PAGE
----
No.3 – THUNDERBIRD PACKS. You know what I mean – when Thunderbirds are go, Virgil requested a specific equipment pod for the mission. Likewise I have created boxes, ready to go, for cycling, walking, BBQs, fishing, etc – which I can load at a moments notice for the weekend trip we have planned. (See youtube for an explanation of the pods, should you have missed this excellent series from the 1960s).
No.2 – Why manufacturers do not fit SOLAR PANELS as standard is a mystery to me – they are the perfect solution for keeping the leisure battery topped up and keeping your fridge working for weeks on end, without an external charging source. They also keep you battery conditioned at times when you do not use your vehicle, extending the life of a very expensive battery (my California T4 Sonnenschein SL135 unit is £300 new and has been replaced twice now in 20-years). I was going to fit a permanent unit, but ended up wiring my own portable setup using a standard 50W panel from eBay and a MPPT controller and lengths of industry standard solar cabling and connectors. I just pop this on the roof and secure it with a few bungy cords (not whilst driving) when I need it. It is remarkably efficient. My wife cousin sells the professional kits at https://www.solarcampersolutions.co.uk/ – mostly for T5/T6’s with roof rail fitting kits, which avoid any drilling which would void warranties and suchlike.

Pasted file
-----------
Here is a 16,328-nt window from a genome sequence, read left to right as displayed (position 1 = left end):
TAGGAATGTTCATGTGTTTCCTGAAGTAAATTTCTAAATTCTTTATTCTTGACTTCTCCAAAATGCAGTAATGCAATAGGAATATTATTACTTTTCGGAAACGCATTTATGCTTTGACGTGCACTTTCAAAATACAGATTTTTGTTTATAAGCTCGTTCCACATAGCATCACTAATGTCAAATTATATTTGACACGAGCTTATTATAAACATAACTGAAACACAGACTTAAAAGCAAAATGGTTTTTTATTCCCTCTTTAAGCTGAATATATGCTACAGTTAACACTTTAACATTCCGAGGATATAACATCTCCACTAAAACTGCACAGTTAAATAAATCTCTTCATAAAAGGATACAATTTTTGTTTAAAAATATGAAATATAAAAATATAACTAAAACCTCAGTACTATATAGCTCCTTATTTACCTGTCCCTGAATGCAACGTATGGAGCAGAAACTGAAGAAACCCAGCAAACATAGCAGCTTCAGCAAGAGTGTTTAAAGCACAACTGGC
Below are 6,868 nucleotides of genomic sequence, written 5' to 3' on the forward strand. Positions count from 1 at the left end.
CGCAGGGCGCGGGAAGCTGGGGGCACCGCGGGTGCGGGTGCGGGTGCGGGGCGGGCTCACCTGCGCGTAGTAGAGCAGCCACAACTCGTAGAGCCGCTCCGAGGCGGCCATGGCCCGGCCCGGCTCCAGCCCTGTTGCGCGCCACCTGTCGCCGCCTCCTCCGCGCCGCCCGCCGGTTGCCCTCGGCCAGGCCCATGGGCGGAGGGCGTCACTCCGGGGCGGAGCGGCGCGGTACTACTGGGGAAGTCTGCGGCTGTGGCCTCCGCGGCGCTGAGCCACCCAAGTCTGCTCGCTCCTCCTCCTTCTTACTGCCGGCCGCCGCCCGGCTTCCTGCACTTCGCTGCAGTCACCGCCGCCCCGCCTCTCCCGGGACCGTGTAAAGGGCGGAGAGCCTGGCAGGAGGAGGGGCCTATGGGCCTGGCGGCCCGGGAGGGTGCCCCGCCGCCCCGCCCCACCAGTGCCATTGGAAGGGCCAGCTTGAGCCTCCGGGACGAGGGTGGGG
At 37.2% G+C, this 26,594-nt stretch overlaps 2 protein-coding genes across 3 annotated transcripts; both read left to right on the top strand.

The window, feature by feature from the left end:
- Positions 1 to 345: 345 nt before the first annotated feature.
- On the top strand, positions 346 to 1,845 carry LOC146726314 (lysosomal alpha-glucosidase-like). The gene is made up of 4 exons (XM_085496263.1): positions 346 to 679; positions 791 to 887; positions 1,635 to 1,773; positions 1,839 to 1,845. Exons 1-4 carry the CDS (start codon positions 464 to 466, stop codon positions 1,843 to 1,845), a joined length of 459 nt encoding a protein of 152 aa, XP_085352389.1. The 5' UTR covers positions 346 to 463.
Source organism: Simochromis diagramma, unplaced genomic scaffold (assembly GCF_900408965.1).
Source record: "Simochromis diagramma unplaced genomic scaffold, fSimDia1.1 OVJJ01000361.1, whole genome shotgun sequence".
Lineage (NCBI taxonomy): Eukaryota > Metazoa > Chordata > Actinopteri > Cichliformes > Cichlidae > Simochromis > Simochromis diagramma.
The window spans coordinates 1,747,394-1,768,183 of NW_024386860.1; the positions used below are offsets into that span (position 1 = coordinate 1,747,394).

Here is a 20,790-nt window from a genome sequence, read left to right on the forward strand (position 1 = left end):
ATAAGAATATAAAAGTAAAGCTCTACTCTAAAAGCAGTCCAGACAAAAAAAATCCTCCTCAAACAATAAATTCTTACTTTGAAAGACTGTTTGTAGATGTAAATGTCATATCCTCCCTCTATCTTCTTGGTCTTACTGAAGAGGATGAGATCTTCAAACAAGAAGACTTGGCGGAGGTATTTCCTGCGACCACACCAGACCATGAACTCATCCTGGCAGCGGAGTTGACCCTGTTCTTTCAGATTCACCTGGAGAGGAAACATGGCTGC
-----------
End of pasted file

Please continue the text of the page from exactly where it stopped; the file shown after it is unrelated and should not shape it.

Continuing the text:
No.1 – The SILVERSCREEN insulated cover for the front windscreen is worth every penny – it is the only surefire way to prevent condensation. Internal blinds and curtains provide privacy, but an external insulated blanket gives greater internal space and keeps the screen warm enough to avoid misting when you boil the kettle for the early morning view. Packing at the last moment, after wiping down any dew from the cover, you can depart immediately without waiting for the interior of the windscreen to de-mist. It is also the best solar shade you can imagine, for the hot summer days – keeping the cabin space cooler and giving the fridge a chance to keep those beers cool.